6.50 p.m.

Mr. George Thompson

I congratulate the Minister on remaining urbane throughout the Committee stage, even when he was defeated, and I put on record my appreciation of his conciliatory attitude to the problems of the remote areas of Scotland—which have a distinctive way of selling solid fuel—and over amendments passed in Committee. The Minister is an example to his colleagues, and I hope that they will follow that example.

I cannot pretend that I have ever believed in metrication or decimalisation. I do not see why the French Revolution should still be dictating to us 200 years later.

Charlemagne's librae, solidi and denari were good enough for him and would be good enough for me. They provided two barriers before reaching the pound, whereas the present system provides only one. I do not know whose foot provided the measurement for a foot, but it is good enough for me, and I am pleased that it has been decided that it will be good enough for us for a long time. These measures were also good enough for the people who placed certain standard measures in the wall of the staircase leading from the Principal Floor of this building to the Committee Floor. I am pleased that the statute of Lord Palmerston will not have to be removed and disposed of in the River Thames, or wherever the inconoclasts or Red Guard would like to throw it.

I cannot give my blessing to the Bill, though I dare say that some of my hon. Friends—the lovers of new things—will bless it. The ordinary consumer will bless it all right! Hon. Members will be able to receive those blessings as they go about their constituency business.

Like the hon. Member for Romford (Mr. Neubert), I am puzzled to know why decimalisation and metrication were not wedded. If we are to have goods packaged in 125-gramme containers, we are thinking in halves, quarters, eighths, and so on. This seems to be a clear sign that the human mind works in vulgar fractions, even though we have 10 fingers and 10 toes. I sometimes think that the only reason that the presence and absence of SNP Members is reported in the Press with such assiduity is that it is possible to count to 10 without taking off one's shoes.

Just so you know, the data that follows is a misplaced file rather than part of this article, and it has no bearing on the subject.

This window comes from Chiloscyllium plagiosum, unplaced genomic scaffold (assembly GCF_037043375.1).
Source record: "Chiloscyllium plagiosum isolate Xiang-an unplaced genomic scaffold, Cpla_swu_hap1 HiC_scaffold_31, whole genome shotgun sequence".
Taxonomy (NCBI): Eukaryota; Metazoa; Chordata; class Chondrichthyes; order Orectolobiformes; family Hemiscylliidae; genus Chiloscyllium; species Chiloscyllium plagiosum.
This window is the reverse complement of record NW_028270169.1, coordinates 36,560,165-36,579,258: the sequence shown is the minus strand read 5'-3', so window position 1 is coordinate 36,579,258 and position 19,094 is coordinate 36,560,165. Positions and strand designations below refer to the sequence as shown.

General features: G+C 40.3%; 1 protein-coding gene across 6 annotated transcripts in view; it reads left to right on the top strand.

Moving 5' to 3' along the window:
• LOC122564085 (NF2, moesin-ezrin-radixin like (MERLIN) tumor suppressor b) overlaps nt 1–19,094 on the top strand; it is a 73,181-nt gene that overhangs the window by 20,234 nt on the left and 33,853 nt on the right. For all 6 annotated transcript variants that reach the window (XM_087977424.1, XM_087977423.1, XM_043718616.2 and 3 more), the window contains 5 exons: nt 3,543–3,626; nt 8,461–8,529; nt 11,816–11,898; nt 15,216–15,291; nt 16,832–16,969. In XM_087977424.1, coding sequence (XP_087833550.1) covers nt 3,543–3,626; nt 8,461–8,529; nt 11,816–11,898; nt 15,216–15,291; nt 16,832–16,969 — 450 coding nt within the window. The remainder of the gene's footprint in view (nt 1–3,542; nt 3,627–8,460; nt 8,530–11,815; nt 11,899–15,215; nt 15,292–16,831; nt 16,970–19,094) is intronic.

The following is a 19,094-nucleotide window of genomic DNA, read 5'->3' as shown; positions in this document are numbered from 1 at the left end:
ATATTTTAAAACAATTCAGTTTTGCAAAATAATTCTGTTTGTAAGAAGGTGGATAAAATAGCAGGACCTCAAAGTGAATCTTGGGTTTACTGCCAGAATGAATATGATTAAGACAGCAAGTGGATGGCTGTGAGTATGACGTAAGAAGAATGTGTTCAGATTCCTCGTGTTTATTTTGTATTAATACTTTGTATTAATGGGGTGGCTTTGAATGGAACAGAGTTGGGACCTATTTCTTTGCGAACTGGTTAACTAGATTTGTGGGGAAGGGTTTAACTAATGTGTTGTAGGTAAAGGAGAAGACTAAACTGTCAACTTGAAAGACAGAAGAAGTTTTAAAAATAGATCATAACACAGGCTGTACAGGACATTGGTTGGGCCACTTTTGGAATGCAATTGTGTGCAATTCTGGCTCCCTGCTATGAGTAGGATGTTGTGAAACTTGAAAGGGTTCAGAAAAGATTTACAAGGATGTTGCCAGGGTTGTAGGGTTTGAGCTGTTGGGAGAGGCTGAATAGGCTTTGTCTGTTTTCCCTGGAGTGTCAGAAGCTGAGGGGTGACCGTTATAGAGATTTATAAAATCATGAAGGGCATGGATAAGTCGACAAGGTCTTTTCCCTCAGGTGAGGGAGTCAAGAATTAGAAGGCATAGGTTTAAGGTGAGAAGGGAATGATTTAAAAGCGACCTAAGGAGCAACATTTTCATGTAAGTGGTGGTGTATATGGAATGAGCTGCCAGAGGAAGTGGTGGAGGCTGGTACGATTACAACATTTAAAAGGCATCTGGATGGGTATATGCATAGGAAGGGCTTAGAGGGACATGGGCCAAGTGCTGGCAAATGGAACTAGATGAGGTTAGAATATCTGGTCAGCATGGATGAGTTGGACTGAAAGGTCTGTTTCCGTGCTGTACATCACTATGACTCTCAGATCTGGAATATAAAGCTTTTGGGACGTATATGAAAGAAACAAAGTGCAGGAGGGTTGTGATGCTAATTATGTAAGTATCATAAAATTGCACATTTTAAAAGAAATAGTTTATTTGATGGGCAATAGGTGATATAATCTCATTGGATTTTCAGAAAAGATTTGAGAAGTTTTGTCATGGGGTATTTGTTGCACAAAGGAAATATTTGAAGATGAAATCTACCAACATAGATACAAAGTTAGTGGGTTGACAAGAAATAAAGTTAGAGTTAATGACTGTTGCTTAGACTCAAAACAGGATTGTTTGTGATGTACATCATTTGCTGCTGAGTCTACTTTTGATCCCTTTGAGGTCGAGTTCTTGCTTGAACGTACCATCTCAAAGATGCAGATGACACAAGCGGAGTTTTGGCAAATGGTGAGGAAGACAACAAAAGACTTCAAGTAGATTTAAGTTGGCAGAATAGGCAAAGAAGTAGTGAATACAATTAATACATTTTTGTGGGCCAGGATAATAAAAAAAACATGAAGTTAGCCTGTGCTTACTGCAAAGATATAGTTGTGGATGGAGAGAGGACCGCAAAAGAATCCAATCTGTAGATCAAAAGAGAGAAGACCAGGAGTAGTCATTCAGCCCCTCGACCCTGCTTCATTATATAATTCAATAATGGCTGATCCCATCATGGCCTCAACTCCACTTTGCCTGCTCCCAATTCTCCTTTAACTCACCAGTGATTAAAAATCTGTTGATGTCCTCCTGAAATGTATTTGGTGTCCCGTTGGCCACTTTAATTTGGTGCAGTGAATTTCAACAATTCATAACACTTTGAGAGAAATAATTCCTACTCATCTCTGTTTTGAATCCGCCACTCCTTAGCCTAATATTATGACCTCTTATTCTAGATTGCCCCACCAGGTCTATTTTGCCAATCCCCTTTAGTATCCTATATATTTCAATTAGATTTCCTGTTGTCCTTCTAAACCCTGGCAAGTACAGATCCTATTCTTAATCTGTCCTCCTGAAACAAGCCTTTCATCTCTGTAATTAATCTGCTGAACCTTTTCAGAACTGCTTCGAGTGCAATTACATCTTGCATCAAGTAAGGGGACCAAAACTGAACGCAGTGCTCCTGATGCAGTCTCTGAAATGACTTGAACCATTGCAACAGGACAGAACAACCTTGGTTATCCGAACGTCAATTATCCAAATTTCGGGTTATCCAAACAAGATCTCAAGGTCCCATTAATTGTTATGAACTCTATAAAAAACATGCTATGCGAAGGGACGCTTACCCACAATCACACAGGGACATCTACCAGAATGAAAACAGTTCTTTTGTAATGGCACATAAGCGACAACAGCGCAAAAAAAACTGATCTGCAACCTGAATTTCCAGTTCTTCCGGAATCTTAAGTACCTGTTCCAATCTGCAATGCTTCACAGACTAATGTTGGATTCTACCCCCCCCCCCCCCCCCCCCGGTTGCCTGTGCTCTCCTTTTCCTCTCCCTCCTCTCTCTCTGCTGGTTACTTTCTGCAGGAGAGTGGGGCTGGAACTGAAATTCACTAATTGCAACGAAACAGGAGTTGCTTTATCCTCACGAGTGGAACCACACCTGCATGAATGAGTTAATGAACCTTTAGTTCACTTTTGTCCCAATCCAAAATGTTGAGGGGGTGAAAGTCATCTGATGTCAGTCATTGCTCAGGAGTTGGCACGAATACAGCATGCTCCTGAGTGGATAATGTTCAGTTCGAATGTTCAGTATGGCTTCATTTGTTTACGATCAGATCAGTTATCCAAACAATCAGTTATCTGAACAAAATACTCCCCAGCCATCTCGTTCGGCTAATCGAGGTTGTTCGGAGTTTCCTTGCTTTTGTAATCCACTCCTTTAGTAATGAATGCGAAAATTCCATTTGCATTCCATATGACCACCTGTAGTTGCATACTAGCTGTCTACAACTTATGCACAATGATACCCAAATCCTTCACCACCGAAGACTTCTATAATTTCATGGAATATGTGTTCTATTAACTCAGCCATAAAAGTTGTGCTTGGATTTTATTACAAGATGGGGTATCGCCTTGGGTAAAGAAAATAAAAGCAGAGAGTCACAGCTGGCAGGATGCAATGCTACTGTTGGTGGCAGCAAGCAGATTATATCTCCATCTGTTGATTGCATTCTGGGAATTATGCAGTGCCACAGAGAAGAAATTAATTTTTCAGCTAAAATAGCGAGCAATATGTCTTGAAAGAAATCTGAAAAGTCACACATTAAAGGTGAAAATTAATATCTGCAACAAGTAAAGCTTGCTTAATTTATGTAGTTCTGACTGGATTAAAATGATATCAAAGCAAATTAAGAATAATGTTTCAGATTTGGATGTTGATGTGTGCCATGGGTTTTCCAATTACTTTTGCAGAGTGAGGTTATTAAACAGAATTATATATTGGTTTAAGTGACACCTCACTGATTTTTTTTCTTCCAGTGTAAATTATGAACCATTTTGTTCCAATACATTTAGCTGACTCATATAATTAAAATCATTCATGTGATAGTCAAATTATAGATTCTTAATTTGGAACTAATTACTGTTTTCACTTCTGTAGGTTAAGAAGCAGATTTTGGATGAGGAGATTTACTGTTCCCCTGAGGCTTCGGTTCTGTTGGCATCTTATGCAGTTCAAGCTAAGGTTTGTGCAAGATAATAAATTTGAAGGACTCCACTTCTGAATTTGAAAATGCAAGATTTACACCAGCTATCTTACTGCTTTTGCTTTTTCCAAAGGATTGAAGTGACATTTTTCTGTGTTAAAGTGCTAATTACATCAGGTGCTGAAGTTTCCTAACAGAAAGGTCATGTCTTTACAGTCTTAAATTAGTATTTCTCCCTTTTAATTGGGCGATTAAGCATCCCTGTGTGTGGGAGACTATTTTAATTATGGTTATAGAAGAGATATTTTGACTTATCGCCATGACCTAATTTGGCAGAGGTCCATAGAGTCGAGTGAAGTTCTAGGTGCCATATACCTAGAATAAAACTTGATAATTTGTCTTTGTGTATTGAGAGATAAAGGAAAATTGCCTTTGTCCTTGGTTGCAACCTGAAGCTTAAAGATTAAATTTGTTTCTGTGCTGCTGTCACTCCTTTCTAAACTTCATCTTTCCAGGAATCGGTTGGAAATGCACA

It would have been better if we had allowed the imperial system to wither away, if the people of this country so wished. Some years ago I was arguing with a girl in Brittany that she ought to speak her native language more often. She said that her people could not use it for official purposes because they did not use the metric system for counting in their language. Even 200 years after the French Revolution, the parts of France with their own language have not adopted the metric system.

We should not force the well-tried imperial measures down the road to extinction as we are, at least in part, by this Bill.

6.54 p.m.

Mr. Joan Evans (Aberdare)

I am pleased that the House has reached the Third Reading of the Bill and that the Government will be given the enabling powers to bring in metrication in an orderly way.

I said on Second Reading that I thought that the Opposition were taking an opportunist line on metrication. Having listened to them since, to me they seem to have a Jekyll and Hyde approach—a split personality—on the subject. It is difficult to know whether it is Dr. Jekyll or Mr. Hyde speaking.

I was unable to be here for the Report stage, because I was meeting a deputation, but I understand that the hon. Member for Gloucester (Mrs. Oppenheim) chastised me for quoting the CBI. I did not quote only the CBI; I quoted also the views of consumer organisations, the Retail Consortium, the TUC and most of the organisations that have recognised that there should be an orderly transition to metrication in this country. I challenged the hon. Lady to mention one organisation on whose behalf she was speaking.